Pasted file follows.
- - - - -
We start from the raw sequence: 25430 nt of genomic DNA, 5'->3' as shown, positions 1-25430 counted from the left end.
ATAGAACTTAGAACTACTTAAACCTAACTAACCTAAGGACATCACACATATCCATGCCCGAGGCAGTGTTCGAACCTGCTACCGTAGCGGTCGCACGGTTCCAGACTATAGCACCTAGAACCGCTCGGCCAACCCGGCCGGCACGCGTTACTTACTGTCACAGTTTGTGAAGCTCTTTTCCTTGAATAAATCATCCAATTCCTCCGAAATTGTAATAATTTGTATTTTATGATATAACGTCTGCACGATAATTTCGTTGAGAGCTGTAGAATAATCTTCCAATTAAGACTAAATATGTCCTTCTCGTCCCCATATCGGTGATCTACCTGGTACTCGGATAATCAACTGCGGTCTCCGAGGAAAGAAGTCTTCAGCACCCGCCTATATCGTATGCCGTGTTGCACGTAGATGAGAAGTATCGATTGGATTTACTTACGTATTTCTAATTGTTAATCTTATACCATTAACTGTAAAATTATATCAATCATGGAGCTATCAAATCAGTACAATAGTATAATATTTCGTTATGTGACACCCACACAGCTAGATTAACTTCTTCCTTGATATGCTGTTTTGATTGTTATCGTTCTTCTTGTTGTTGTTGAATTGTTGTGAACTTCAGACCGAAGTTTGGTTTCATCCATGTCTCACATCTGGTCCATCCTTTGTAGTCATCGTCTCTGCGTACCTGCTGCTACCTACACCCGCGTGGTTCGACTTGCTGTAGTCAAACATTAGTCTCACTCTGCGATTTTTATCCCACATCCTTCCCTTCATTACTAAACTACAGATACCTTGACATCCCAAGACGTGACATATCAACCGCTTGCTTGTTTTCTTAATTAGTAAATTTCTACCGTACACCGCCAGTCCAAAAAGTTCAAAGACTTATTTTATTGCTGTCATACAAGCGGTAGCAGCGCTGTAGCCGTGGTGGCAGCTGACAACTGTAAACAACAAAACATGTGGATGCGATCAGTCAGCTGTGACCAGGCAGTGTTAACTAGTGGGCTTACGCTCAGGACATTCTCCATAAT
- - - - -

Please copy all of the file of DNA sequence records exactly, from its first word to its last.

We start from the raw sequence: 25430 nt of genomic DNA, 5'->3' as shown, positions 1-25430 counted from the left end.
ATAGAACTTAGAACTACTTAAACCTAACTAACCTAAGGACATCACACATATCCATGCCCGAGGCAGTGTTCGAACCTGCTACCGTAGCGGTCGCACGGTTCCAGACTATAGCACCTAGAACCGCTCGGCCAACCCGGCCGGCACGCGTTACTTACTGTCACAGTTTGTGAAGCTCTTTTCCTTGAATAAATCATCCAATTCCTCCGAAATTGTAATAATTTGTATTTTATGATATAACGTCTGCACGATAATTTCGTTGAGAGCTGTAGAATAATCTTCCAATTAAGACTAAATATGTCCTTCTCGTCCCCATATCGGTGATCTACCTGGTACTCGGATAATCAACTGCGGTCTCCGAGGAAAGAAGTCTTCAGCACCCGCCTATATCGTATGCCGTGTTGCACGTAGATGAGAAGTATCGATTGGATTTACTTACGTATTTCTAATTGTTAATCTTATACCATTAACTGTAAAATTATATCAATCATGGAGCTATCAAATCAGTACAATAGTATAATATTTCGTTATGTGACACCCACACAGCTAGATTAACTTCTTCCTTGATATGCTGTTTTGATTGTTATCGTTCTTCTTGTTGTTGTTGAATTGTTGTGAACTTCAGACCGAAGTTTGGTTTCATCCATGTCTCACATCTGGTCCATCCTTTGTAGTCATCGTCTCTGCGTACCTGCTGCTACCTACACCCGCGTGGTTCGACTTGCTGTAGTCAAACATTAGTCTCACTCTGCGATTTTTATCCCACATCCTTCCCTTCATTACTAAACTACAGATACCTTGACATCCCAAGACGTGACATATCAACCGCTTGCTTGTTTTCTTAATTAGTAAATTTCTACCGTACACCGCCAGTCCAAAAAGTTCAAAGACTTATTTTATTGCTGTCATACAAGCGGTAGCAGCGCTGTAGCCGTGGTGGCAGCTGACAACTGTAAACAACAAAACATGTGGATGCGATCAGTCAGCTGTGACCAGGCAGTGTTAACTAGTGGGCTTACGCTCAGGACATTCTCCATAAT